Relating extra-curricular activities to the skills employers want

30 January 2017 | Careers Advice | Guest Author

You are about to leave school or college and are applying for apprenticeships. Thankfully, you continued playing the piano or football with your local team; you may have managed to get involved in sports, music or perhaps the debating club. Great, you are equipped with qualifications, extra-curricular activities and of course a great personality and an irresistible smile.

The specification for that apprenticeship scheme includes terms such as ‘motivation,' ‘self-starter,' ‘team player.' So, all you need do is list your qualifications, your various activities, and state that you are a self-starter, a good team player and of course you are highly motivated. What could go wrong?

Well, the reality is that lots can and does go wrong! Where is the evidence to prove you are a self-motivated team player? Believe it or not your evidence lies with your extra-curricular activities.

Over the years you have developed a basket of personal skills while participating in different extra-curricular activities. These skills are transferable and greatly valued by employers; a reported 70% of businesses say that students that have done extra-curricular activities standout, and 64% say they tend to be more successful (World Challenge report, 2015).

Employers are keen on applicants who have done a range of extra-curricular activities because those applicants are likely to have developed relevant transferable skills such as teamwork, leadership, conflict and crisis management, motivation and communication. While students increasingly recognise this, they do not necessarily know how best to uncouple these desired transferable skills from activities such as playing a musical instrument or being on a sports team. Similarly, how do you explain that you understand the transferability of these skills to the work environment?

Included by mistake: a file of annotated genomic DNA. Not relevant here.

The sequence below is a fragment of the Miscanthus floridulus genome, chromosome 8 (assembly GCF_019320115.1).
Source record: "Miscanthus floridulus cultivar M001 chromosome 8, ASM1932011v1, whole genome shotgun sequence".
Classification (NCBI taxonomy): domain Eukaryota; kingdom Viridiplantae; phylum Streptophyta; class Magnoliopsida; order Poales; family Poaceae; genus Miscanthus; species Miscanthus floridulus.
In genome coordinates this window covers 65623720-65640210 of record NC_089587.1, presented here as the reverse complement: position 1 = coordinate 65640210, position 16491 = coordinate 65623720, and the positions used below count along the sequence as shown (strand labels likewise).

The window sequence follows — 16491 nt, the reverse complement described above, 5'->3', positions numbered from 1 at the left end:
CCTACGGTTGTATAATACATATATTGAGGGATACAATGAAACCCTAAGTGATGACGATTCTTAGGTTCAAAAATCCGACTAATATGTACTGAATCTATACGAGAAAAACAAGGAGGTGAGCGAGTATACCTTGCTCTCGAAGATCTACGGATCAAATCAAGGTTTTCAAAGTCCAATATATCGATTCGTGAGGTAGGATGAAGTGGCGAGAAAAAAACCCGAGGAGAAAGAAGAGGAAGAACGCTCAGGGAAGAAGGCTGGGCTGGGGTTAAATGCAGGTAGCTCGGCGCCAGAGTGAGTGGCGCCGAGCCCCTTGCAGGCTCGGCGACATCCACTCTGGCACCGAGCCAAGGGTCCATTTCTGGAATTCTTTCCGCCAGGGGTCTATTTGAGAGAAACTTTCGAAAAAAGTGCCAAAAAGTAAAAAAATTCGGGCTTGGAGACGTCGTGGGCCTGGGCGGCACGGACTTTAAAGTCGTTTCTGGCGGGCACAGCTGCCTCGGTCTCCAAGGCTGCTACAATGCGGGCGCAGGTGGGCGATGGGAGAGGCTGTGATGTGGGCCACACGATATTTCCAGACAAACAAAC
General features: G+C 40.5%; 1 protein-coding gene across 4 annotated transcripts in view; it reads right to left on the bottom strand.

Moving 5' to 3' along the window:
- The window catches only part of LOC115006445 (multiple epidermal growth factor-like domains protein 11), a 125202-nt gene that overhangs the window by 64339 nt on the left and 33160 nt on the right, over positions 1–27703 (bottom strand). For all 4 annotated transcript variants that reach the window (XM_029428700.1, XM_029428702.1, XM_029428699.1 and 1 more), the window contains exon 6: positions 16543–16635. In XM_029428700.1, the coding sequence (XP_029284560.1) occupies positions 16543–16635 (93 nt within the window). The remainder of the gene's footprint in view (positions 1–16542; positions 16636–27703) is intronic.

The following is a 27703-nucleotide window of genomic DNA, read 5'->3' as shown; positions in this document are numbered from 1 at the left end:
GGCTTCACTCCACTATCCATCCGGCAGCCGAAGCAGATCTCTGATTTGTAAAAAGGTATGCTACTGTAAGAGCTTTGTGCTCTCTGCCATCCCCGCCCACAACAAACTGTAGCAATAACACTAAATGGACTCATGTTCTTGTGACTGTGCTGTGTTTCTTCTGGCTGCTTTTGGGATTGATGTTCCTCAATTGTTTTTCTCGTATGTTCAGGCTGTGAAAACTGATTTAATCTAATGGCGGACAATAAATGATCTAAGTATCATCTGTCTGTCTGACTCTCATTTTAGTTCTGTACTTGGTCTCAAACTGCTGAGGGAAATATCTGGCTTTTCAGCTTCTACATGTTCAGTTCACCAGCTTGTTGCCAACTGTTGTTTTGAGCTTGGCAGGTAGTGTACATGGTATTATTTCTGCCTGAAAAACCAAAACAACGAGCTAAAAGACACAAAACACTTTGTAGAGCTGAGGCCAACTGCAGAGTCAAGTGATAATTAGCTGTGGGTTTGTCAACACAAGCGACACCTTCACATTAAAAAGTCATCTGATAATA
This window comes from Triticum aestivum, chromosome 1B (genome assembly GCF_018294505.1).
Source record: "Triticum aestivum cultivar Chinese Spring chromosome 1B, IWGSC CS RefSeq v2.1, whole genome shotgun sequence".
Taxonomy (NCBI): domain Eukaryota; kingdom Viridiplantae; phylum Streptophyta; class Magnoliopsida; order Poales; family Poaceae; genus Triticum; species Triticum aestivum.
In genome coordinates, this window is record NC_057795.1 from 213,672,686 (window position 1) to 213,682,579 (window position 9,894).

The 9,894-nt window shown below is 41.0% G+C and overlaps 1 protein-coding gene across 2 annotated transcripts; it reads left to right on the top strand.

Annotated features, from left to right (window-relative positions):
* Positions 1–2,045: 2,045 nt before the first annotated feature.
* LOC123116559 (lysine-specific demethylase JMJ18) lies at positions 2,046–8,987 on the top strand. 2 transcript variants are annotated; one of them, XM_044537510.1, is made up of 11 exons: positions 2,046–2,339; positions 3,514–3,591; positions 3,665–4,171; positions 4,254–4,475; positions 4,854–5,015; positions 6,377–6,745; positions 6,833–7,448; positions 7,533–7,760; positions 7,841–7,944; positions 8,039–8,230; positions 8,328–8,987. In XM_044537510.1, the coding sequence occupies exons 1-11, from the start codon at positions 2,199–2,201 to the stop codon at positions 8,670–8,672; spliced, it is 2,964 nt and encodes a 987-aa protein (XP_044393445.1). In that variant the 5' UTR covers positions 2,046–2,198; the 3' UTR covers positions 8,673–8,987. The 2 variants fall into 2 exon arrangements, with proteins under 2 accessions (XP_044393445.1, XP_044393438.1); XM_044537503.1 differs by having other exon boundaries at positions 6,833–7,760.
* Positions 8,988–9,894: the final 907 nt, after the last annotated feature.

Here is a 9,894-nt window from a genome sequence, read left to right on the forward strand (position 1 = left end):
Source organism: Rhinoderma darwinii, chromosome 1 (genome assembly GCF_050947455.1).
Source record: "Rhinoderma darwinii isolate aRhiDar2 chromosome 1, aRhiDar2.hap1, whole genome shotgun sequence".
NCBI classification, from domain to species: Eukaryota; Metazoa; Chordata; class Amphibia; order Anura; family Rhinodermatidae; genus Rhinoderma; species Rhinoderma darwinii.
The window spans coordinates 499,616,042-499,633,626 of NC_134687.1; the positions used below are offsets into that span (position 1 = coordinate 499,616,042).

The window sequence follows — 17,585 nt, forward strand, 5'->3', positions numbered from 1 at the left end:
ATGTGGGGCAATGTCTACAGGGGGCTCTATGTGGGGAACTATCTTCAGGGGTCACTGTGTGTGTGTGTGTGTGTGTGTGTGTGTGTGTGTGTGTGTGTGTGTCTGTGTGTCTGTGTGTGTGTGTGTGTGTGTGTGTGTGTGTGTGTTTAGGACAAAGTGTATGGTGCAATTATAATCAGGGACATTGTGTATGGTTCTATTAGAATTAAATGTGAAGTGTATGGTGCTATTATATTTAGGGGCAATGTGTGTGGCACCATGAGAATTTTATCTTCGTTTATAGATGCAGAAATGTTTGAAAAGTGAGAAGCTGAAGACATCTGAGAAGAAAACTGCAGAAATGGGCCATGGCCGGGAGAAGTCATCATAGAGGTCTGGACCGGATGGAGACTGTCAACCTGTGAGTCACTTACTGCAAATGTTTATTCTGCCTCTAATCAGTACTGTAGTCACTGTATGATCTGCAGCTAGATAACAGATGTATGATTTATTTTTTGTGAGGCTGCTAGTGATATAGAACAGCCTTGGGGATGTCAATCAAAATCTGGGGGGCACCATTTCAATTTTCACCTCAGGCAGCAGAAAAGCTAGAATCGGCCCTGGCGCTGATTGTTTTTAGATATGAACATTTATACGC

You can organise the skills gained from extra-curricular activities into four groups.

Grouping Extra-Curricular activities:

Personal Characteristics/Skills Positive Mental Qualities Interpersonal Skills Intrapersonal Skills Employment Application and Awareness
Adaptability Independent travel abroad      
Commercial Awareness       Part-time work
Competitiveness Individual or team sports      
Leadership Captaining a sports team Chairing a society    
Negotiating   Staff-student committee    
Planning & Organising     Organising an event  
Problem Solving     Playing chess Allocating society funds
Self-motivation Training for a marathon   Learning an instrument  
Teamwork   Playing in an orchestra   Fundraising
Communication   Performing in a play Debate  

Having a set of personal skills is a start, but to what extent can you apply them when in varied and different situations? Transferability.

Transferability is influenced by the degree to which the extra-curricular activity and the work environment are similar. The transfer occurs more easily when the two situations are similar (near transfer); being appointed head boy and being promoted to section manager. However, far transfer - when the two environments are significantly different, presents the opportunity for greater overall impact. An example of this could be applying aspects of the regimented approach from the cadets to working in Research & Development.

Personal characteristics such as being self-assured, the ability to relate well with others and having a learning and transfer mindset also influence transferability. First, there must be a willingness to learn and to absorb information. Once learnt, but only then, is there the potential to apply what has been learned to other environments or situations. One must, however, be able to recognise similarities between situations, a talent that can be developed by successfully being involved in a wide range of settings and with different people.

So, get involved and whatever you do, don’t shy away from pressing home the breadth and depth of the transferable skills that you have gained.

Ambroz Neil

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